The PeopleAlchemist Edit: change & transformation, business & lifestyle experimentation for TheWomanAlchemist – #Unlock #Ignite #Transform – Older workers and their changing needs
This month I celebrated yet another birthday (PS: check out my special birthday month offers in my bookshop). And with one more birthday comes the realisation of how life priorities have personally and professionally changed.
As you grow older, what was important in your twenties or thirties is not soo important now, including what work and a career mean to you. Some people also face health challenges as they age.
But how is the world of work dealing with older workers and their changing needs?
The Employment Regulations (Flexible Working) Bill
The UK Government currently appears to progress many employment law rights through several private member’s bills introduced to Parliament last year. The Employment Regulations (Flexible Working) Bill, which aims to give employees greater flexibility over when, how and where they work, is one of those.
Under the Bill, employees can make two flexible requests in 12 months instead of the current one.
Employers will have just two months to answer such requests instead of the current three months. Additionally, they will need to consult with employees on alternative options before rejecting a flexible working request.
Following the Government’s reply to the consultation on flexible working, posted in December 2022, separate regulations will also permit employees to request flexible working from day one of their employment. This is instead of the current 26 weeks of continuous service necessary before making a request.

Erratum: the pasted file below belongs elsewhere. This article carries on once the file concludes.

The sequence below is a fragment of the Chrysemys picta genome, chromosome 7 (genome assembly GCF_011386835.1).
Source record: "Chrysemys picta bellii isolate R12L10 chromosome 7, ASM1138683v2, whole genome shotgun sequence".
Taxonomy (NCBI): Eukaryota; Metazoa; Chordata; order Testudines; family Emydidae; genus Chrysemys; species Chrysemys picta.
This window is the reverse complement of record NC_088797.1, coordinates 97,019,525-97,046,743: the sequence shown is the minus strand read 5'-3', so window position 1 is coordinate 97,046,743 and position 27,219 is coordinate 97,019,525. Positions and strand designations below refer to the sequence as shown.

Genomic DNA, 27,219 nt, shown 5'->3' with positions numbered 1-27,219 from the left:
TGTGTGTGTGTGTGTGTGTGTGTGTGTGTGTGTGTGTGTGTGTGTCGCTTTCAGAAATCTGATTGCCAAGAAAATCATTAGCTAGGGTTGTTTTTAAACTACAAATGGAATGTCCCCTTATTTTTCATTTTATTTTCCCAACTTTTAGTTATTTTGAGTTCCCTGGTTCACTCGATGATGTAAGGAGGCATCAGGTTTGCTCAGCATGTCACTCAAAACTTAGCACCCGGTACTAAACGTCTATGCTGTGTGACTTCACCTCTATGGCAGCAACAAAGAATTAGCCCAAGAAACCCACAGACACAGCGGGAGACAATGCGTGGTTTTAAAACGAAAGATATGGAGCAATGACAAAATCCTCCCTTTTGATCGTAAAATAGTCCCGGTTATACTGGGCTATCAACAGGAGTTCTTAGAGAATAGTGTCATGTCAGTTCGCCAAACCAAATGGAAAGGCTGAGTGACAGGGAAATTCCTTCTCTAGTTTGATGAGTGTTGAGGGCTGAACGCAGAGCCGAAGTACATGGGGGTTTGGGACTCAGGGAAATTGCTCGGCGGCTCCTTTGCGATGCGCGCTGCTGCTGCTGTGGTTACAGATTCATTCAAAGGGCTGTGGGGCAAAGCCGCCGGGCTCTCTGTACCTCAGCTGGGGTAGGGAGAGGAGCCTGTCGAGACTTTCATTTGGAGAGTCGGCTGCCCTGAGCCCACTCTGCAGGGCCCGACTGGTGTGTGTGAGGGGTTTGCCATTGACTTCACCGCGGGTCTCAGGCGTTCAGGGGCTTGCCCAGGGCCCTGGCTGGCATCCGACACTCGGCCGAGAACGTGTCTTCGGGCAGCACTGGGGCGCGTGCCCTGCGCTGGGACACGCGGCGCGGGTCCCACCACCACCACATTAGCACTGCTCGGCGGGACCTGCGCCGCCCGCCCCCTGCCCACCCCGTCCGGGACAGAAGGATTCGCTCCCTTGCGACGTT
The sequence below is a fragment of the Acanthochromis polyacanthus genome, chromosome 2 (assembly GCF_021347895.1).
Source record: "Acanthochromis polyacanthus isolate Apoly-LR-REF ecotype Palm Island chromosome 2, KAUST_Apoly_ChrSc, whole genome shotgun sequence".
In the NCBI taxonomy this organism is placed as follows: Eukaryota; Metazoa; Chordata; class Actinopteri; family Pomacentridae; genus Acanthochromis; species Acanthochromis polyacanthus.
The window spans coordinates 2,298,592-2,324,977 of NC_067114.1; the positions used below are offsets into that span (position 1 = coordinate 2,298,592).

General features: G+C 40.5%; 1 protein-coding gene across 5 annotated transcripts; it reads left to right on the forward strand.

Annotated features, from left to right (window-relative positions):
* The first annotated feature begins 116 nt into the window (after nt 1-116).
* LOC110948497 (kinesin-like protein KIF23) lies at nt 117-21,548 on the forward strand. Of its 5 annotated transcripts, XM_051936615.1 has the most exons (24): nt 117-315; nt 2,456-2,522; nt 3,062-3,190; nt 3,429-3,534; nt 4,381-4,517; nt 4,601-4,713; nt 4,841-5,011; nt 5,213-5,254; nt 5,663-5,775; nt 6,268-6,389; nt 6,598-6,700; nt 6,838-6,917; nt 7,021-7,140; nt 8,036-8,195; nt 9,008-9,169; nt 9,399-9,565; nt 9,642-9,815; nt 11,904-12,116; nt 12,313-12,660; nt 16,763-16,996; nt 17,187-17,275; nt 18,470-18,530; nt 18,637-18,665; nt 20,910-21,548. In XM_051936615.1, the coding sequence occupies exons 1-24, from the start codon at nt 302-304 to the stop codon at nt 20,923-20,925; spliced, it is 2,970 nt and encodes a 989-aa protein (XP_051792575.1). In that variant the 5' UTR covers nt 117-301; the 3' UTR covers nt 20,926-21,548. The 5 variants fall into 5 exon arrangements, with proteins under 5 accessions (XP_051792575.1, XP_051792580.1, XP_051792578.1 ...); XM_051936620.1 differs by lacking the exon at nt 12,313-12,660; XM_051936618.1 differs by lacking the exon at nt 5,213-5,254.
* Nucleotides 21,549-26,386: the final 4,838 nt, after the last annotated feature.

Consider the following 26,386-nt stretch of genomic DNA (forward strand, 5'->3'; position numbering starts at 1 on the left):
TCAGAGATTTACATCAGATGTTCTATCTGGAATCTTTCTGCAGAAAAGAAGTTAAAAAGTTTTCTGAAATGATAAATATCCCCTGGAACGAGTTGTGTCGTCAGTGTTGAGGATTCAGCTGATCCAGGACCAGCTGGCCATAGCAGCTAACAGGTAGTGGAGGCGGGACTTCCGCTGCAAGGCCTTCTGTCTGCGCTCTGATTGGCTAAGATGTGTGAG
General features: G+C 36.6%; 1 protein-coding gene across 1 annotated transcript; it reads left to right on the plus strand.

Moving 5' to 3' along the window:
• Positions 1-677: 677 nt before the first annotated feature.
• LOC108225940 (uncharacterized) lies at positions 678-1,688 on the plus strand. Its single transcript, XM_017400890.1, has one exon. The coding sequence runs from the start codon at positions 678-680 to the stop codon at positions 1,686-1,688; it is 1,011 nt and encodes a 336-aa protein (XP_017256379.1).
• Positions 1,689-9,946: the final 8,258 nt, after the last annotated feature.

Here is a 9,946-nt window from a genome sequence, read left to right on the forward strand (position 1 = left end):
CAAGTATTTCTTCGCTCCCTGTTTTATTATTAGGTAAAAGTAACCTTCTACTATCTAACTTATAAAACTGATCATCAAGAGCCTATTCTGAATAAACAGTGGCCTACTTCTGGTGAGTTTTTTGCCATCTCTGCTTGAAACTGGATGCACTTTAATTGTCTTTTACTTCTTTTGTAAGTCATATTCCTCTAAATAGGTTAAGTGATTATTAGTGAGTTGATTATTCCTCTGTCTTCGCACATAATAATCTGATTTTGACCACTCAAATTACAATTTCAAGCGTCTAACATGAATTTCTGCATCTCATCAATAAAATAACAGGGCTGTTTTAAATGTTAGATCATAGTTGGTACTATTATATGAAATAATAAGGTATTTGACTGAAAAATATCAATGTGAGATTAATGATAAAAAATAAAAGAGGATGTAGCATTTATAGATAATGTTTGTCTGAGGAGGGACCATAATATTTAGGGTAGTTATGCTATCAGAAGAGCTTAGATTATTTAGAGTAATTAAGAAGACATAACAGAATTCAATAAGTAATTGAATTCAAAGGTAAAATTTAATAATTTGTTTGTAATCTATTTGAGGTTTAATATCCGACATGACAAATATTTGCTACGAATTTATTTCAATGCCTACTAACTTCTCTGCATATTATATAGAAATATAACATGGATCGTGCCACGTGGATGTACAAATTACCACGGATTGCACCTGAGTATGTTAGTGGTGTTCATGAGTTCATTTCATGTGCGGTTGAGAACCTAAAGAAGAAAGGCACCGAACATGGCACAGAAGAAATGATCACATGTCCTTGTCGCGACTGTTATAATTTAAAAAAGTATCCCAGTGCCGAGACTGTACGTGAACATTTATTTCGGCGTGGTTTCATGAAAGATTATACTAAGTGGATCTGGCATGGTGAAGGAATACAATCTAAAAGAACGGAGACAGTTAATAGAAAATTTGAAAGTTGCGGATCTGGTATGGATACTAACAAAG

The Government has stressed that this remains a right to request and not a given right to such arrangements. Moreover, there are no changes to the eight business grounds for refusing a request, as set out in the existing legislation.
One might argue that these changes’ impact on the flexible working regime is unlikely to be radical in the context of the post-Covid workplace. Many businesses adjusted to non-standard working practices throughout the various lockdowns.
Regardless, with these new rules, many companies might have to adapt to measures they once thought were temporary permanently. This would include updating their flexible working policies, like the requirement to consult with employees and the tighter timeframe for considering flexible working requests.
Furthermore, much more attention is needed for the growing group of older workers aged 50 and above. Many older workers would like to work more than they do – albeit flexibly.
Understanding older workers (and their changing needs) report (CIPD)
The CIPD Understanding older workers report highlights that over 10.4 million older workers account for 33% of the workforce, and over 1.2 million workers are over 65. These are considerable figures, not to be underestimated.
The report makes some essential suggestions, like:
- Companies should consider flexible working requests from older workers more carefully. Currently, the 50 – 64 age group is more dissatisfied with their hours than any others even though over 50 per cent have long service. This suggests they are either not requesting flexible working (why?), or it has been denied;
- Organisations should also look at redesigning jobs to best use the knowledge and technical skills of the older workforce nearing retirement;
- Older workers should have equal access to training and progression opportunities. No assumption on whether they are less likely to want them.
Different points of view to consider
From a business standpoint, I can understand the need to balance the costs of catering for older workers (like occupational health service and reasonable adjustments) with the uptakes and prepare for the future with the younger generation. Where to invest when the funds are limited?
From a customer standpoint, however, companies might want to consider that their employees and their customers grow older. Companies need to understand and cater for their needs too.
Notwithstanding the apparent discriminatory legislation, a balanced workforce in skills, knowledge, age and priorities leads to more sustainable adaptable companies that are more representative of society as a whole (aka the customer base).
The important this is not to make assumptions either way.
Do not assume that older workers want to retire and younger workers want promotions. Or any other deductions.
The key is to ask, understand older workers and their changing needs, learn and adapt.
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